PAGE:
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How does one write a (Intel) F90 function that converts a string into lowercase (or, alternatively, uppercase)? I want to pass a character array to the function and have it return a character array, e.g.

program main
    implicit none

    character*32 :: origStr = "Hello, World!"
    character*32 :: newStr

    newStr = to_lower(origStr)
    write (*,*) newStr

end program main

such that this program outputs hello, world!.

I've been starting with the to_lower() subroutine found at RosettaCode, but I can't figure out how to write it as a function.

Thanks in advance!

PS -- Bonus points if you can do it with a string of unfixed length!

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3 Answers 3

up vote 4 down vote accepted

As the original author of this code, I'm pleased that it's of some help. I used to wonder why these functions were not built in to Fortran. My guess is that they only work for a rather restricted set of letters, i.e. the ones used in English. If you have text in almost any other European language you will have characters with accents, and then converting them to upper or lower case is much harder. For example e-grave in French turned into upper case is usually shown as just plain E (the grave accent gets lost), but in e-acute it does not. The designers of Fortran have always tried to provide facilities which suit a wide range of languages, and doing upper/lower case conversion in a multi-language way is not at all easy. At least that's my guess as to why you have to do it yourself.

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Hi Clive, welcome to SO. I first started learning Fortran in 2006 from your book. Just wanted to say thank you. –  milancurcic Jun 20 '12 at 4:54
    
I haven't read your book, but thank you for your useful code and insightful comment! I recently passed the routine to yet another colleague. I'm going to have to add your name to it. :-) –  jvriesem Jul 16 '14 at 14:49

Wow -- even though I'd searched for over an hour, immediately after posting this, I found an answer here (under "Miscellaneous Fortran Hints and Tips").

The code I used is as follows (for to_upper):

function to_upper(strIn) result(strOut)
! Adapted from http://www.star.le.ac.uk/~cgp/fortran.html (25 May 2012)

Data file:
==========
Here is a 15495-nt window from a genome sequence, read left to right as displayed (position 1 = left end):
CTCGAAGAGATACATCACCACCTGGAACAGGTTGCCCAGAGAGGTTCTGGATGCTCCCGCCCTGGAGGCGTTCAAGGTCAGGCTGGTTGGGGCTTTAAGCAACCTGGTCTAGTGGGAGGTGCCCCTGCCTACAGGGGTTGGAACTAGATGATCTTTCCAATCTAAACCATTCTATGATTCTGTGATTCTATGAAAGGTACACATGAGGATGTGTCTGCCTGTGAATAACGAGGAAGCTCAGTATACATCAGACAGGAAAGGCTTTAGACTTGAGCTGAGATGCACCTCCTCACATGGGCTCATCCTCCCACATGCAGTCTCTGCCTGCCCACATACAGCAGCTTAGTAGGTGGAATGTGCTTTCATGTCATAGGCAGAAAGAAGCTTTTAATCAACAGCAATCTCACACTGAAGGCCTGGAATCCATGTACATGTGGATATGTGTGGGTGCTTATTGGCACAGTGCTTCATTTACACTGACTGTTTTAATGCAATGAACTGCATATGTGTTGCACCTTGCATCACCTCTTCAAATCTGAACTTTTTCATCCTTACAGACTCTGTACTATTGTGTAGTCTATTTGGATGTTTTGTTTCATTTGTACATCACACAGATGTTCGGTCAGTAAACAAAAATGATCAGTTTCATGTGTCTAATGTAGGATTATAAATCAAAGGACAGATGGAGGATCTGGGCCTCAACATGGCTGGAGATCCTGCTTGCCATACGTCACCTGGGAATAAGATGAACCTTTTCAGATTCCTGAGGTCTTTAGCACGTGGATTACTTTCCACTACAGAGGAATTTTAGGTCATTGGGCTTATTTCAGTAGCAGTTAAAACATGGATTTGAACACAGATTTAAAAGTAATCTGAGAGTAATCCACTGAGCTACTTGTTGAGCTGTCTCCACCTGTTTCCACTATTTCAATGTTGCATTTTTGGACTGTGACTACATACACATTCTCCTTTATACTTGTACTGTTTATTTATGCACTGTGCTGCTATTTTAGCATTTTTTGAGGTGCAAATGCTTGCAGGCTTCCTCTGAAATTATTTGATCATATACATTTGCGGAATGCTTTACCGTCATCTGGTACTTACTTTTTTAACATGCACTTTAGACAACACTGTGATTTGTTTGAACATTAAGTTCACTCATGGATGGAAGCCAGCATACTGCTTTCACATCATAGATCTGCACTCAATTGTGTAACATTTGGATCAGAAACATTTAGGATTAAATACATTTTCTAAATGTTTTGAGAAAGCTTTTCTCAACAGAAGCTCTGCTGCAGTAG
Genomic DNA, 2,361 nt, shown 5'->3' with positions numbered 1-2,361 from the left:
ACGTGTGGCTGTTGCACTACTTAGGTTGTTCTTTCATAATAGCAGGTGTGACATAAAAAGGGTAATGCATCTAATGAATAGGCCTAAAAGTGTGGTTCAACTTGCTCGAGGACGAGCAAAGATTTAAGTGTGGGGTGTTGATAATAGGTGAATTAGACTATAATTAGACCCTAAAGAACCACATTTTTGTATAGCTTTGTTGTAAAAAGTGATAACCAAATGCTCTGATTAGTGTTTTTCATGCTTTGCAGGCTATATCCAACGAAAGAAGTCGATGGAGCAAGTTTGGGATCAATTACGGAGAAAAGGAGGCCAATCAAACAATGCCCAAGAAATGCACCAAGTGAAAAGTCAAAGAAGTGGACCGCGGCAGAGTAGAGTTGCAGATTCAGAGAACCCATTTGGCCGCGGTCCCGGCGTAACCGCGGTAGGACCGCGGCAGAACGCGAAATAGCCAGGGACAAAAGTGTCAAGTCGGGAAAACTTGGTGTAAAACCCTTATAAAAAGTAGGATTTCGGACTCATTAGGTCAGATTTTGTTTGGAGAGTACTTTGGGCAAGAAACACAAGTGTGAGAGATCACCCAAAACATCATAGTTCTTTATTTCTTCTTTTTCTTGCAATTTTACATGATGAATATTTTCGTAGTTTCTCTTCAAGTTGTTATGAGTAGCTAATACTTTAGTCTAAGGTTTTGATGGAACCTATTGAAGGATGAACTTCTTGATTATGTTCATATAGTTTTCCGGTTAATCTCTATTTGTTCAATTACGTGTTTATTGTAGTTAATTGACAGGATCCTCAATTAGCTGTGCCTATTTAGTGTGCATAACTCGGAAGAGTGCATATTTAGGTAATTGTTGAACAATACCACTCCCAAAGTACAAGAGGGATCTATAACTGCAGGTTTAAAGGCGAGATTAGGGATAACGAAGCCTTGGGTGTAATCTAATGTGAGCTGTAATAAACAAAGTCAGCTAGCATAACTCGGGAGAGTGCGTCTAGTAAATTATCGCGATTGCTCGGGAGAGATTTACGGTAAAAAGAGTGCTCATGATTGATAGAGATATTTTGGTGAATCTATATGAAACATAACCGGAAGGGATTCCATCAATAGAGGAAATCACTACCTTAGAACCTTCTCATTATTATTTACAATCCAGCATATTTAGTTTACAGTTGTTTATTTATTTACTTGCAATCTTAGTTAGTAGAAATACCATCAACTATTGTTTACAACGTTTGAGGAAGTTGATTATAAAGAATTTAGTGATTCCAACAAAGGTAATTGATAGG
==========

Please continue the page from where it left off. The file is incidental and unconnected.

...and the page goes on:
! Original author: Clive Page

     implicit none

     character(len=*), intent(in) :: strIn
     character(len=len(strIn)) :: strOut
     integer :: i,j

     do i = 1, len(strIn)
          j = iachar(strIn(i:i))
          if (j>= iachar("a") .and. j<=iachar("z") ) then
               strOut(i:i) = achar(iachar(strIn(i:i))-32)
          else
               strOut(i:i) = strIn(i:i)
          end if
     end do

end function to_upper

Hope this helps somebody!

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3  
this relies on achar and iachar being based on the ASCII table, which to my knowledge isn't standardized...(that being said, I do basically the same thing in my code and I've never had a compiler surprise me by not using the ASCII table ...) –  mgilson May 26 '12 at 16:21
5  
according to the FORTRAN 90 standard: "The intrinsic functions ACHAR and IACHAR provide conversions between these characters and the integers of the ASCII collating sequence." link. ICHAR will use the system's native character set (which is not necessarily ASCII). –  SimpleSimon May 27 '12 at 12:30

Here's one that doesn't rely on the ASCII representation

Pure Function to_upper (str) Result (string)

!   ==============================
!   Changes a string to upper case
!   ==============================

    Implicit None
    Character(*), Intent(In) :: str
    Character(LEN(str))      :: string

    Integer :: ic, i

    Character(26), Parameter :: cap = 'ABCDEFGHIJKLMNOPQRSTUVWXYZ'
    Character(26), Parameter :: low = 'abcdefghijklmnopqrstuvwxyz'

!   Capitalize each letter if it is lowecase
    string = str
    do i = 1, LEN_TRIM(str)
        ic = INDEX(low, str(i:i))
        if (ic > 0) string(i:i) = cap(ic:ic)
    end do

End Function to_upper

You can easily change this to to_lower by switching the low and cap strings in the loop.

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I do not see the reason why it should be more portable. ASCII converting functions are standard Fortran 90 and therefore work also on computers with different collating sequence, be it EBCDIC or anything other. And because your program also uses other Fortran 90 features, it requires Fortran 90 compiler the same way, as program that use achar does.. –  Vladimir F Jun 12 '12 at 8:23
    
Fair enough. I'll remove the portable statement. I personally think this method is easier to understand at first glance than the ASCII version since it does not rely on knowledge of ASCII representation, but that's just an opinion :) –  SethMMorton Jun 12 '12 at 13:54

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